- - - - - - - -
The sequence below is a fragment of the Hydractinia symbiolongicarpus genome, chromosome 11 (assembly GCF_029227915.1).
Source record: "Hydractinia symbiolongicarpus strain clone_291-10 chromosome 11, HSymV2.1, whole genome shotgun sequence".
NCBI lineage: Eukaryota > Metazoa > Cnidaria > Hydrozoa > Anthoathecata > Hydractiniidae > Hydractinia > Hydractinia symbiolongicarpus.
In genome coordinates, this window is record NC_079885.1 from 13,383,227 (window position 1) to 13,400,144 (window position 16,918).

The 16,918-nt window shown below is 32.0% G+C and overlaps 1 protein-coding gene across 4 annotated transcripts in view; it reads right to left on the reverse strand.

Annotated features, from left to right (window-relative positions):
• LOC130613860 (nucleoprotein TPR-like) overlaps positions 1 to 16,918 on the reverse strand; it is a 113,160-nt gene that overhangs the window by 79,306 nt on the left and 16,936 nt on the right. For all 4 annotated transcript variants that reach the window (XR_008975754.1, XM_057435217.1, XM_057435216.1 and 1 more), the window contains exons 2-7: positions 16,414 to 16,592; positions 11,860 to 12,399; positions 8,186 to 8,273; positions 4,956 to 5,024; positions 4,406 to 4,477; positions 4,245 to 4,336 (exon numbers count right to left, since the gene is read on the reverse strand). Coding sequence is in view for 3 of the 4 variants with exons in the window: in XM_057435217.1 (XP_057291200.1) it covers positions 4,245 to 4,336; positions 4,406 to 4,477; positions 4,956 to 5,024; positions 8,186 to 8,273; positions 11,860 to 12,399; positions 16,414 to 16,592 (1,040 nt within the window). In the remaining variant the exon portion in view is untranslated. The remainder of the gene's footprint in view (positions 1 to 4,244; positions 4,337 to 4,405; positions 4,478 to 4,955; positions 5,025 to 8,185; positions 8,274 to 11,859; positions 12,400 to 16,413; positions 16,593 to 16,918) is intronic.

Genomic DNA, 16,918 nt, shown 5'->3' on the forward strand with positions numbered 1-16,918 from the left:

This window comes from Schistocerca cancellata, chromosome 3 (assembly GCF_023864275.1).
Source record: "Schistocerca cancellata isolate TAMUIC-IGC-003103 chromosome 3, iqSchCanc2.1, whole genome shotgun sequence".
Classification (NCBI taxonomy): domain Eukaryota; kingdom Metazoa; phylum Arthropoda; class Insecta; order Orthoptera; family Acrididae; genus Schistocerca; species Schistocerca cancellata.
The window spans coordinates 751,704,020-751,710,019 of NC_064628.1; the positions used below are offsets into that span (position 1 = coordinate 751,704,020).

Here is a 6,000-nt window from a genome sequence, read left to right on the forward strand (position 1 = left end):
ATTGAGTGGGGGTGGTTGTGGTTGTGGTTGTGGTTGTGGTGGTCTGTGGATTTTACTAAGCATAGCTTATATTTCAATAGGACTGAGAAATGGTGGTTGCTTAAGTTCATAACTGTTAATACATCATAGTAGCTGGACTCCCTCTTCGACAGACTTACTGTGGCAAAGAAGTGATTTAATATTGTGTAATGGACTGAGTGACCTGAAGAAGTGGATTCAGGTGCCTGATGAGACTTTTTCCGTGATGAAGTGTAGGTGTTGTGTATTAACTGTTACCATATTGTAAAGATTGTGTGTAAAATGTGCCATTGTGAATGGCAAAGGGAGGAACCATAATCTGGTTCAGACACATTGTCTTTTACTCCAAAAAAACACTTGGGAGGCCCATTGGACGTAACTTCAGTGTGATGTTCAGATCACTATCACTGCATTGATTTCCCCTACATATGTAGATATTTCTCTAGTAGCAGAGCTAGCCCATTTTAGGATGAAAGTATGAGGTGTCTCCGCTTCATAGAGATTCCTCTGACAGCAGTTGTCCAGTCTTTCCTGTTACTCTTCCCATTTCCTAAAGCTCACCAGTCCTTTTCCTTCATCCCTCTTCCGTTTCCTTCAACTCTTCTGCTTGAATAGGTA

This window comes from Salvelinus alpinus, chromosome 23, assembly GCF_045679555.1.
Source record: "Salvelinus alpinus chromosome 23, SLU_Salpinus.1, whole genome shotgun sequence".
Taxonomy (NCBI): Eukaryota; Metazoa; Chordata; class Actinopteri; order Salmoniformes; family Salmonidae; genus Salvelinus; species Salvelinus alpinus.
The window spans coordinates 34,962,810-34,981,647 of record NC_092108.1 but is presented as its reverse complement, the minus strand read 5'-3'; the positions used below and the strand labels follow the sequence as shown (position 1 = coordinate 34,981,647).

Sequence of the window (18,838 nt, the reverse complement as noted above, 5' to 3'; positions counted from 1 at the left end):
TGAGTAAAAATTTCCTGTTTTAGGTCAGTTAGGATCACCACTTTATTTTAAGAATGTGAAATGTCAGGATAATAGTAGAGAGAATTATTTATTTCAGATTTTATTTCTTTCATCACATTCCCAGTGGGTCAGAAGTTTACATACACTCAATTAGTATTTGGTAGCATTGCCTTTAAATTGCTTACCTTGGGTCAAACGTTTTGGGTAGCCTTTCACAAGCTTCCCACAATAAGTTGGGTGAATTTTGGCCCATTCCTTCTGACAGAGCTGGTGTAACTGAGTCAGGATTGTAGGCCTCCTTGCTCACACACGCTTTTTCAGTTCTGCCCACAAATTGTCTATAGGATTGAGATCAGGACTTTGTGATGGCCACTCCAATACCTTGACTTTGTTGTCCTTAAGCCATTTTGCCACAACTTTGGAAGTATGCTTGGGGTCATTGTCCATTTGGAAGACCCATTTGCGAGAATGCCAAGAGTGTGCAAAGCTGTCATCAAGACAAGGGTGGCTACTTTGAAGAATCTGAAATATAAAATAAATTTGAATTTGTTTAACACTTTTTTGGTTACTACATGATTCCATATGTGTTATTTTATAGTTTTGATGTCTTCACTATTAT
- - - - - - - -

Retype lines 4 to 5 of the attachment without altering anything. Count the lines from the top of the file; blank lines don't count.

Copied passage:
In genome coordinates, this window is record NC_079885.1 from 13,383,227 (window position 1) to 13,400,144 (window position 16,918).

The 16,918-nt window shown below is 32.0% G+C and overlaps 1 protein-coding gene across 4 annotated transcripts in view; it reads right to left on the reverse strand.